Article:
Trott hits heartening hundred
Sussex 413 (Wright 89, Cachopa 84) and 204 for 4 (Joyce 72, Cachopa 54) lead Warwickshire 333 (Trott 106, Chopra 81, Magoffin 4-74) by 284 runs
For a player who has spent the last eight months as the subject of much cod-psychiatry and speculative nonsense, it was refreshing to see Jonathan Trott was as bullish as ever. Speaking at stumps after a day in which he scored his first century since returning home early from England's Ashes tour last year - his deadpan replies, ones where he pokes holes in the question before answering them - was a true return to form as anything out in the middle.
Warwickshire will need that bullishness in bucket loads tomorrow; 284 runs behind, with Sussex most likely looking to offer an insurmountable chase. But, at least tonight, they can enjoy the success of one of their most impressive batsmen.
This was Trott's first hundred since England's tour of New Zealand in March 2013. Sussex were also on the receiving end of his last Championship hundred, back in the April of 2012. When asked if this milestone was an important one to get out of the way, he disagreed.
When the talk turned to how well he was playing the short-ball against Steve Magoffin and Chris Jordan he replied, "I think played the full balls pretty well, as well."
"It was important to spend some time in the middle," Trott said. "I felt good at Durham and it was just a case of going on and improving."
"All-round I'm feeling comfortable. It's just adjusting to getting back and playing cricket everyday, as you do in county cricket. It's been good; I've learned a lot over the last three months, and it's just putting it into practice."
What this means in the grand scheme of things is anyone's guess. Is he back to his best? Was this a sign that his troubles have been overcome? What of England - could he return to save an ailing side with the grit and excellence that saw him named the ICC Cricketer of The Year in 2011? Trott was unwilling to look too far ahead, and understandably so.
What we can say for sure is that you would be hard-pressed to find someone who did not greet today's news with a smile. It is easy to gauge just how much goodwill is sent Trott's way, from the support offered to him during this period of his life, to the floods of disdain to every ill-judged article and comment from the great ill informed.
When Trott tucked the 224th ball he had faced off his hip for four, the Horsham crowd were unified in applause and the smatterings of cheers. That local reaction was far from a surprise given what we had already seen during an eventful period of play on day one.
At their partisan best, the 2,000 strong crowd rallied against Boyd Rankin and Warwickshire as they got stuck into Luke Wright, who they believed was lucky to still be batting after fending a bouncer into the hands of Rikki Clarke. Actually, the ball hit Wright's shoulder, which required treatment throughout the second day. But, as Warwickshire rounded on the batsman, the crowd jeered and hooted when follow-up short balls sailed safely overhead for byes.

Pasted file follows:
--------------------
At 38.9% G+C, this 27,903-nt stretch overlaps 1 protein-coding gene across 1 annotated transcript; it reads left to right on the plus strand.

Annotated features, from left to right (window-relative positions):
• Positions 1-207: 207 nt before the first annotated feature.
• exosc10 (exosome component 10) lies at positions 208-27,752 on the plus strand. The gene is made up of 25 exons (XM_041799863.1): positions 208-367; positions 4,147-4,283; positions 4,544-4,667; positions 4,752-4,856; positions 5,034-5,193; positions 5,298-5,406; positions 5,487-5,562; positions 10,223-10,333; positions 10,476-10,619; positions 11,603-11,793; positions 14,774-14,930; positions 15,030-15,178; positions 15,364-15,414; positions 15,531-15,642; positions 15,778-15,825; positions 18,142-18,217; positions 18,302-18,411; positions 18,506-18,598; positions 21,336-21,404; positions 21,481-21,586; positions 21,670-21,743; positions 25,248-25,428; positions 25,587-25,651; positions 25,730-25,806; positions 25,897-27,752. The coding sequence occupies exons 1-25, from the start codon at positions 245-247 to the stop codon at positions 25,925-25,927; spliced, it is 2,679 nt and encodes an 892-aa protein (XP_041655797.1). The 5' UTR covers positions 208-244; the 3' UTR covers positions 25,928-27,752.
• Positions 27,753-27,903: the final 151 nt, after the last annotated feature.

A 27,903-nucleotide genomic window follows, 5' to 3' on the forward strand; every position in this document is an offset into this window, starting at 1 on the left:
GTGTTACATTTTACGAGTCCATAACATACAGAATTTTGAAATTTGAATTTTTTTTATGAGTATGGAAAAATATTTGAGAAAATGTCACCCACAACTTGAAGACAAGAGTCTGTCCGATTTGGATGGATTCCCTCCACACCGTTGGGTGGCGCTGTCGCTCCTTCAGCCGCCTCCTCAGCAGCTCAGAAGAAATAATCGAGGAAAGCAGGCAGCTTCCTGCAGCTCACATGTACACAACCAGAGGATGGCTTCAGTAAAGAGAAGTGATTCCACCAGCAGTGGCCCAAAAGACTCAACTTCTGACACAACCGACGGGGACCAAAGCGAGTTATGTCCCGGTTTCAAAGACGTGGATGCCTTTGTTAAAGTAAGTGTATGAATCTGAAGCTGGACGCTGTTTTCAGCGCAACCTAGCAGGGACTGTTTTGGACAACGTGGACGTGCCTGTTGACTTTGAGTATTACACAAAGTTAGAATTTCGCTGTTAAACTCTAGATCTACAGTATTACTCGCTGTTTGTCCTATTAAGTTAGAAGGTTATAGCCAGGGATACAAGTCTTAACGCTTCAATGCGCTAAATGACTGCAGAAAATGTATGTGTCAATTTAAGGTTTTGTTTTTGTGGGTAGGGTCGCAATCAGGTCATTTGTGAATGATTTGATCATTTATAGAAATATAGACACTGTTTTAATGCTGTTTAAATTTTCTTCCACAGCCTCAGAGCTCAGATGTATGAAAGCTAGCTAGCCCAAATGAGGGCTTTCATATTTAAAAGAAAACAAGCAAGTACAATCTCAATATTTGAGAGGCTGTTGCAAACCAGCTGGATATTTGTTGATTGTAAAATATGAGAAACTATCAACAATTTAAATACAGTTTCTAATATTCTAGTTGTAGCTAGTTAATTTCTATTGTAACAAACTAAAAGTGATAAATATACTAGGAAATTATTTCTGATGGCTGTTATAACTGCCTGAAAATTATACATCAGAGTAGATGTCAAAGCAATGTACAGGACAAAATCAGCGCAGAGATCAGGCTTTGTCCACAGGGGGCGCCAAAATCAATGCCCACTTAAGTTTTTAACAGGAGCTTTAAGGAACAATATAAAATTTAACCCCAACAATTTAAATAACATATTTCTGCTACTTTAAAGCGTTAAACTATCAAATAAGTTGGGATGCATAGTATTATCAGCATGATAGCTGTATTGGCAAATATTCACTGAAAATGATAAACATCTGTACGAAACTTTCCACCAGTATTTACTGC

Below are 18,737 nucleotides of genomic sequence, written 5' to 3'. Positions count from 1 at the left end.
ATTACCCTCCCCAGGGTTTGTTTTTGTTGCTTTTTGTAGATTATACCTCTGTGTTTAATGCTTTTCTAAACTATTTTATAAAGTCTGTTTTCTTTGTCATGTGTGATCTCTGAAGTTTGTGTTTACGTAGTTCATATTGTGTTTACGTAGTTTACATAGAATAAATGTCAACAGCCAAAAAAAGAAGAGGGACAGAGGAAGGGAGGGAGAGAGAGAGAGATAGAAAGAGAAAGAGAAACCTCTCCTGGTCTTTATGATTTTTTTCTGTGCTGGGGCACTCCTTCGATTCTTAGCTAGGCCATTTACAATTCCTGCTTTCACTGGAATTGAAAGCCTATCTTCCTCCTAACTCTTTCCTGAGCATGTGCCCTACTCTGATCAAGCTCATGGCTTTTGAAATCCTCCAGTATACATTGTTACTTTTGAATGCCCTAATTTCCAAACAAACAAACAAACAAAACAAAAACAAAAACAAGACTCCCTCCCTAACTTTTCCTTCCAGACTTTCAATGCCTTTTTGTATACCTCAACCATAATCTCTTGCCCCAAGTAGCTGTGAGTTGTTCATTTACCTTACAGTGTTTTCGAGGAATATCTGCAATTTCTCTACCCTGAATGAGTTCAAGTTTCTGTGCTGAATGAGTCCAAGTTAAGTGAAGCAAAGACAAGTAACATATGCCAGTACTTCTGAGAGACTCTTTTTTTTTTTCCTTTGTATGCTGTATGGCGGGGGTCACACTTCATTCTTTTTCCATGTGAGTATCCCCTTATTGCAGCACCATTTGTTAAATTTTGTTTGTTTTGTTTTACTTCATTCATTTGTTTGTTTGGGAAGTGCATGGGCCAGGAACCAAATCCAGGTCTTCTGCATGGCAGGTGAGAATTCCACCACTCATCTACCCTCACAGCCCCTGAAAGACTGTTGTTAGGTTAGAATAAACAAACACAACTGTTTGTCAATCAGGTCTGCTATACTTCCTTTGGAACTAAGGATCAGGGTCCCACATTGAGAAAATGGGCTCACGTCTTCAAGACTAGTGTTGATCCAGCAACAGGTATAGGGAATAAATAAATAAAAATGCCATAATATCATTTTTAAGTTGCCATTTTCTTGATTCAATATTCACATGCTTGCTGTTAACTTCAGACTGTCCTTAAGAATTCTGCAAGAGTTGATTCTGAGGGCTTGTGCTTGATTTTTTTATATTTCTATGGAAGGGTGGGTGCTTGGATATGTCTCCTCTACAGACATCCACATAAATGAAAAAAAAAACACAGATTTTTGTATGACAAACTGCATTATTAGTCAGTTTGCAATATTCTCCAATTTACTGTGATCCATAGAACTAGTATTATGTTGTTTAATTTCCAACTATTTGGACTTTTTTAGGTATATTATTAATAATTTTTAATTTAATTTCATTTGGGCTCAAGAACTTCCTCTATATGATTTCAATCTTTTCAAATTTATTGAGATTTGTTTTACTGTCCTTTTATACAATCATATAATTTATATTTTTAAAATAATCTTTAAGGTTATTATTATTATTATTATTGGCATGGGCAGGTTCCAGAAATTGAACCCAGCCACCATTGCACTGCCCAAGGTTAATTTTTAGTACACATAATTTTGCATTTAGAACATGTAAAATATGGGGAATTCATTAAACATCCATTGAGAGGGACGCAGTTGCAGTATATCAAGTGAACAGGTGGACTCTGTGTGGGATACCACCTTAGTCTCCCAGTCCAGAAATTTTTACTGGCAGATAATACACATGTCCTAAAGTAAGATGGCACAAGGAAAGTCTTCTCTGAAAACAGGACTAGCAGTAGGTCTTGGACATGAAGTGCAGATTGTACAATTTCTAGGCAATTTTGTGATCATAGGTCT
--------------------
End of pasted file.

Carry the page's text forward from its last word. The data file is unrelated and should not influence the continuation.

Just as the catcalls were at their most boisterous, an announcement came through the ground's PA system that Jonathan Trott would be coming on to bowl from the Railway End. Cue cheers and the odd "go on Trotty!" from a predominantly light-blue crowd. At stumps on day one, as Trott signed autographs, a Sussex member wished him luck: "There are runs out there for a class batsman like yourself." He wasn't wrong.
Trott was certainly made to work for his runs. He had two lucky escapes yesterday when he was adjudged not out on 21 when he nicked behind and then later, on 58, when Ben Brown couldn't hold on to a chance off James Tredwell.
Resuming on 62, he respected the early conditions and picked his gaps well. Upon moving into the nineties, he hit two crashing shots through the leg side, the second of which was stopped from going for four thanks to a diving Wright. Upon reaching three figures, Trott removed his helmet and pecked the badge, before saluting all parts of the ground. His dismissal, which signalled the lunch interval, brought to end a manic morning session.
Following the early wickets of Sam Hain and Tim Ambrose, Sussex put down four chances - three of which were created by misjudgments from Clarke.
Having swept two fours in a row off Tredwell, Clarke advanced down the wicket and missed the ball completely, only for it to shoot past Brown for four byes. To the second delivery with the new ball, taken in the 85th over, Clarke offered Luke Wells at point a simple chance, which he grassed. Two overs later, he pierced the hands of Chris Jordan at first slip before Trott offered a similar yet much harder chance to Steffan Piolet at third slip.
No surprise, then, that Clarke was subject to a few words when he offered one chance too many at lunch. Clarke's Sussex had no one but themselves to blame.
They rallied after lunch, with Magoffin and Jordan generating the sort of pace and bounce that had Brown taking the ball off his feet behind the stumps. With the wicket of Keith Barker - caught by Jordan at slip - Magoffin became the first Division One bowler to reach fifty wickets this season.
Were it not for a handy partnership of 60 between Chris Woakes and Jeetan Patel, Warwickshire would have found themselves further behind than their first-innings deficit of 80.
As it happened, Sussex more or less cancelled those late runs, and then some, with an evening assault led by skipper Ed Joyce and newbie Craig Cachopa. The latter double underlined, bolded and added flashing lights to his credentials with classy shots square of the wicket and demoralising ones down the ground.
Together, 109 runs were put on in 22.4 overs. Upon their dismissals - both to Rankin after they passed fifty - they were replaced by Chris Jordan and Luke Wright, as Sussex look to continue charging towards what will be a monumental target.